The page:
Essential thrombocythemia (ET) is a rare, chronic myeloproliferative disorder of unknown origin characterized by thrombocytosis, excessive megakaryocytes, hemorrhages, and thrombotic complications. Because of the high costs of care for persons with rare diseases, policymakers are concerned with both clinical effectiveness and cost-effectiveness of new treatments. Although the clinical efficacy of all new pharmaceutical agents for rare diseases is evaluated extensively in clinical trial settings before approval by the Food and Drug Administration (FDA), comparative phase III trials of a new agent with its major competitor are sometimes not possible to carry out, and estimates of cost-effectiveness are therefore difficult to obtain. We describe methodologic issues associated with the development of economic models of new pharmaceutical agents for rare diseases and illustrate these issues with an analysis of a new therapy for ET. Anagrelide is a newly approved platelet aggregation inhibitor that can be used as primary therapy for ET. The agent reduces platelet counts by 50% in more than 70% of ET patients. Economic models suggest that, over the first year of anagrelide therapy, monthly costs for therapy and complications decreased from $775 to $490, the effectiveness improved to 98%, and the cost-effectiveness improved to $1,505 per major complication (gastrointestinal bleed, transient ischemic attack or stroke, or preinfarction angina or myocardial infarction) prevented. Sensitivity analyses indicate that, after the first 3 months of treatment, total costs of anagrelide treatment were in the range of $1,505 to $1,615 per major complication prevented. To make well-informed therapeutic decisions, policymakers and physicians require head-to-head studies of a new pharmaceutical agent with its major competitor. However, economic models can be used to derive estimates of cost-effectiveness of new pharmaceutical agents when such data are lacking. The interpretation of these models raises general issues related to the perspective of the investigator, study design, estimation of costs of care, rates of response, toxicity, survival, and the ability to generalize the results to other settings, as well as methodologic issues that are unique to rare diseases. If a comparative study found better therapeutic outcomes, then cost-effectiveness models would be of limited usefulness. Almost all physicians would use the drug with the better therapeutic profile.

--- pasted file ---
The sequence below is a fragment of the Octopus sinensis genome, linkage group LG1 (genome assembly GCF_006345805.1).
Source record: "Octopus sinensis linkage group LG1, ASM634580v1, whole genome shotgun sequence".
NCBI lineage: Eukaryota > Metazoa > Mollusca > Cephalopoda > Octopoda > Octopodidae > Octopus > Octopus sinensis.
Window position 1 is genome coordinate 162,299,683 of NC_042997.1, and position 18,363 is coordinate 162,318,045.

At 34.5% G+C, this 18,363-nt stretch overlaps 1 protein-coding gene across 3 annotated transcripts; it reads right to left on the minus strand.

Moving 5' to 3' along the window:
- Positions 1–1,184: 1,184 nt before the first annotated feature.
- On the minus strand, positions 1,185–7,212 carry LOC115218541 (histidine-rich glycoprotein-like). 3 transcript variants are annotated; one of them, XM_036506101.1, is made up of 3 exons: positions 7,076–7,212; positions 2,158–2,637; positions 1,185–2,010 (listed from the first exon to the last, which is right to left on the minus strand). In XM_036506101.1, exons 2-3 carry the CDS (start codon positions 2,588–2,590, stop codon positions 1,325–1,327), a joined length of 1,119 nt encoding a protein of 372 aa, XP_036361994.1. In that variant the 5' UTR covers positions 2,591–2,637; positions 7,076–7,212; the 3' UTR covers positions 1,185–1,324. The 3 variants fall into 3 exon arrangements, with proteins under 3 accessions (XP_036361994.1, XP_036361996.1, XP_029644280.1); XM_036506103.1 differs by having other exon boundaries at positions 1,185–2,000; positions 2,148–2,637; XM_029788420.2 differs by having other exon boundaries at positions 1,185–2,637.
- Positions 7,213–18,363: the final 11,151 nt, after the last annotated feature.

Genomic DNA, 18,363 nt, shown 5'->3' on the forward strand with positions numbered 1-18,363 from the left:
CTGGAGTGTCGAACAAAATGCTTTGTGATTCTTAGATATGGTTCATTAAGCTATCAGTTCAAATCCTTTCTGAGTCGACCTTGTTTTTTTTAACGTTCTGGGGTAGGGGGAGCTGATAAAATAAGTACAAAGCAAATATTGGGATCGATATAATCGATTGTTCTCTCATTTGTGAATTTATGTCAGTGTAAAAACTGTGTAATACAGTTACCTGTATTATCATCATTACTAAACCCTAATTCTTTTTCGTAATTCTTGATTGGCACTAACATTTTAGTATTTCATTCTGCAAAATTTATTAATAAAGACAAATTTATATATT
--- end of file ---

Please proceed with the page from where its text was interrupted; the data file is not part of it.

|Original language||English (US)|
|Number of pages||4|
|Journal||Seminars in Hematology|
|Issue number||SUPPL. 2|
|State||Published - Jan 28 1999|
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